When we think of Siegfried Sassoon, we think of World War One – his brutally realistic poems about the trenches, his anger, how he narrowly escaped death so many times. The war was the defining of Sassoon’s life and his career as a writer… But it lasted only four years and was over when he was only thirty-two. In this 639-page biography, the war ends around the 200th page. Then what? This was a question that plagued Sassoon all his life – and one his biographer, Max Egremont, struggles with as well. What happens after the worst has passed? How do you move on? What is left?
A recurring theme in this biography is how Sassoon seemed out of place wherever he went. He was too much of an aristocrat to feel comfortable around the working class men in the army, too conservative to go along with the lavish spending of the decadent elite, too much of a puritan to dress up at the fancy dress parties his queer friends threw, too queer to be completely honest with his strict mother, and too stuck on a lost pre-war English utopia to join the modernist revolution. Too angry, too sexual, too rich, too selfish, too shy… Whatever he did, Sassoon could never find the right balance between his conflicting ideals and desires, and often ended up unhappy and alone. It seemed that it was always a matter of either ‘too’ or ‘not enough.’
This battle only got worse as Sassoon got older; as much as he tried to move on from the war, its shadow loomed around every corner. He would refuse to talk about Wilfred Owen on the radio, but get terrible nightmares about the dead poet later that night. He tried to explore themes of peace and nature in his poetry, but found that critics longed for him to get back his old anger and anguish. He was a man out of time, out of place, struggling – and not always willing – to keep up. The world was changing at a rapid pace, in a direction he didn’t like.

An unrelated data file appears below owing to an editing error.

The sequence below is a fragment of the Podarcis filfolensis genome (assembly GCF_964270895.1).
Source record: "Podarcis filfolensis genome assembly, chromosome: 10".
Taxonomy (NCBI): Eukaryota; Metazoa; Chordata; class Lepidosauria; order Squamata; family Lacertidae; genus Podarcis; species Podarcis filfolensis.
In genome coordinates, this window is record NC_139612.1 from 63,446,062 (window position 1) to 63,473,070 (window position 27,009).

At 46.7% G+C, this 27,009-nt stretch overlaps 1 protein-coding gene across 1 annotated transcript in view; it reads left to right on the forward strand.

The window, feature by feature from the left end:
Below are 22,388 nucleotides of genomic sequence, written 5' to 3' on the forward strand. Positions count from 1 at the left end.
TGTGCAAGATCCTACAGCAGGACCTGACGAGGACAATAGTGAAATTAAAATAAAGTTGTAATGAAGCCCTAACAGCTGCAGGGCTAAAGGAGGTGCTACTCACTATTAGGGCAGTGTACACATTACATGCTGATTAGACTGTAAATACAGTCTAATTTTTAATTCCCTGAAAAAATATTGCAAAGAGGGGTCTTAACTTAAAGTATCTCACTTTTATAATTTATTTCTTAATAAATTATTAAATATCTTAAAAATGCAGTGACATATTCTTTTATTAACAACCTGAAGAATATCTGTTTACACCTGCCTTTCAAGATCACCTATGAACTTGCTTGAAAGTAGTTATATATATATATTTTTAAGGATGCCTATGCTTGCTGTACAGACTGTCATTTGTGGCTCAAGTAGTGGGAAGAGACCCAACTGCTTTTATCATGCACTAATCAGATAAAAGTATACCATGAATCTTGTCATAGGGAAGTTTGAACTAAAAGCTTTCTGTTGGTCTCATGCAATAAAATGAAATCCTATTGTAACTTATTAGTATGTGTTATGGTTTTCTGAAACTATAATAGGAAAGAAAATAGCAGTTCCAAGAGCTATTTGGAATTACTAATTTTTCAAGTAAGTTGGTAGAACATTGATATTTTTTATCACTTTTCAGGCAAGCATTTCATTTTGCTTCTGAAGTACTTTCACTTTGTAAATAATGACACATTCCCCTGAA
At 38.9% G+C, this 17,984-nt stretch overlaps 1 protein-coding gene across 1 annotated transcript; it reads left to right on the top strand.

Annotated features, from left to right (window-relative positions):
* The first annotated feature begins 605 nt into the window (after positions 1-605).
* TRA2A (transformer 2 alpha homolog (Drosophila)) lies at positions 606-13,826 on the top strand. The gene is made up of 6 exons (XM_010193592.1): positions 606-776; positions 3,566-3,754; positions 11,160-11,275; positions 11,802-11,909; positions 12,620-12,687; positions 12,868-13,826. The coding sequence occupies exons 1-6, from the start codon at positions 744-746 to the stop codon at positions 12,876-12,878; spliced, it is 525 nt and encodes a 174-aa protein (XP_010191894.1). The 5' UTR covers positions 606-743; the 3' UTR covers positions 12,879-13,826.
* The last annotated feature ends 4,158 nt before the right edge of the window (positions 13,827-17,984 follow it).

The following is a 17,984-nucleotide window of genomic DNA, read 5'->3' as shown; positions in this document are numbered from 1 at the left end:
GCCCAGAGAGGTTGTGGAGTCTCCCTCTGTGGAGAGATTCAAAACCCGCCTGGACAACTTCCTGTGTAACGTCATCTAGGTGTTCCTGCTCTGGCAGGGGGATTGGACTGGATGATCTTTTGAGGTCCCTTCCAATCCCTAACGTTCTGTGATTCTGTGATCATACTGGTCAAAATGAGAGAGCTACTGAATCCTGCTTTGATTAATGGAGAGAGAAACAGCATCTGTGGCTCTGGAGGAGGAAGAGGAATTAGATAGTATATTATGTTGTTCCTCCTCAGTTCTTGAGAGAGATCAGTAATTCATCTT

As a biography, Siegfried Sassoon: A Life is incredibly thorough. Want to know how many times Sassoon crashed his car? Egremont can tell you (three – narrowly missing a fourth collision). Want to know which books he took to the front? Egremont can give you a list (Hardy, Shakespeare, Tolstoy, and Chaucer). Wonder how he felt that one day in 1923 when he fell and ripped his trousers? Egremont knows. He has gone through every piece of available material with great precision and leaves no stone unturned – to his credit or to the book’s detriment, depending on your perspective. There were periods in Sassoon’s life where not much happened, but Egremont manages to squeeze something out of every single month anyway, resulting in a goldmine for the diehard Sassoon fan, but an overwhelming catalogue of information for the more casual reader. Not always the most thrilling read, but seriously impressive either way.
That said, Egremont not only deserves praise for his immense dedication to this project, but also for his honesty. It is clear that he admires Sassoon and his work, but he is careful not to lapse into hero worship. He flat out calls certain poems childish, whiny, and dull, and is quick to point out flaws or lapses in judgment when he sees them. Sassoon may have been an impressive man, but he was certainly not always likable, and Egremont does not shy away from pointing this out, albeit in a respectful manner.
Having worked my way through this brick of a book, I am still not sure if I have really gotten to know Sassoon – but perhaps this is too much to ask. He was a man desperate for love and closeness, yet kept the world at a safe distance. He regularly lashed out, but also kept a lot bottled up. Shy, yet arrogant. As someone who was defined by contradictions, it is difficult to get a grip on him.
Too, yet not enough.